‘Please’, ‘Thank you’ charm

All too often, we get caught up in the world with our busy lives. It is easy to forget the simple but nice gestures in life, like saying please and thank you.

November has been declared a month of Thanksgiving in the West, whereby they express gratitude towards families and friends and the society at large for all the good things achieved in the year. However, this special remembrance goes on and on until the year ends. It is a fact that thanksgiving is a result of a considered request. It is showing appreciation for an answered plea. At one point, one had to ask for something that is now given to him. One had to say ‘Please, may I have this….’ and now it is granted. The next gesture is to say ‘thank you.’

The thrill behind saying Please and Thank you is that it symbolises courtesy. It is that simple and basic moral principle that leaves people feeling pleased. If you would like someone to open a door for you, saying ‘Open the door!’ sounds like a rough demand, while ‘Please, open the door for me’ makes the same thing into a polite request.

Kefilwe Mokgwathi believes that saying please and thank you show respect and love for the other person. “When my son was young, I would pretend I could not hear any request not prefaced by please and thank you,” says the mother of a nine-year-old.  She states that the second most important words to be taught to babies after ‘Mommy and Daddy’ are ‘Please and Thank you.’  Mokgwathi, a teacher, says that children who use those words grow up happy because they know that not everything in life comes for free and that after getting what they wanted, giving thanks is courteous.  On explaining the roots of Please and Thank you, American anthropologist and author David Graeber informs that the habit of saying them is not universal. He states that like many of our everyday courtesies, it is a kind of democratisation of what was once a habit of feudal deference: the insistence on treating absolutely everyone the way that one used only to have to treat a Lord or similar hierarchical superior.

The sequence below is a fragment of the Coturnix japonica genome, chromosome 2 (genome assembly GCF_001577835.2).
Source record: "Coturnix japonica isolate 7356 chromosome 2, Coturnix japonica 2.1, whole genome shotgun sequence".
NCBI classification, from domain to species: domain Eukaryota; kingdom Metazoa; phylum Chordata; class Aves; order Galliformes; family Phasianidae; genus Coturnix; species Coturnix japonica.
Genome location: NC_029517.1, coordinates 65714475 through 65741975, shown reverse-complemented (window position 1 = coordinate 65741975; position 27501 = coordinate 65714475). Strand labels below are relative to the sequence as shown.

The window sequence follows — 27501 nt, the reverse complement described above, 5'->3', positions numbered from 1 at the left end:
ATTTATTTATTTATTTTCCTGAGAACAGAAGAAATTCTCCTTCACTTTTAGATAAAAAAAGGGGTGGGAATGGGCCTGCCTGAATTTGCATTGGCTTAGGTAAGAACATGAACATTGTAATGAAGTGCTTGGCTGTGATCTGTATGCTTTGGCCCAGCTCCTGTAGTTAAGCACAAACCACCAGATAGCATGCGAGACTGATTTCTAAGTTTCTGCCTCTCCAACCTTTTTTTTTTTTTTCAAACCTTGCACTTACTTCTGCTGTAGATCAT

The habit of always saying that, according to Graeber, began to take hold among he middle class during the commercial revolution of the 16th and 17th centuries. He educates that Please comes from ‘If you please,’ as in ‘if it pleases you to do this,’ and that Thank you derives from, ‘’Think’ as in ‘I will remember what you did for me’.

University of Botswana (UB) sociology graduate Omphile Motlogi describes it as the language of homes, shops, bureaus and offices. “It is also merely one token of a much larger philosophy that shows that as much as we need each other, we also owe each other kindness,” he says. It is also worth noting that body language matters when saying please and thank you. Some please bow down when they say please, other look straight into your eyes when they make a request. This shows the condition of the heart that is desperately in need of something. On the other hand, when you say thank you, you can extend it with a hug, a smile, flowers, a card, or a bigger gift.  Some people can throw a party just to say thank you.

For example, you can say it better that way to your mother on her birthday. “It is a supreme language of angels,” says Lesedi Mooka.
Nevertheless, the same goes for not accepting something. Saying ‘No, thank you’ shows you mean well.

Last modified on Tuesday, 17 December 2013 10:22

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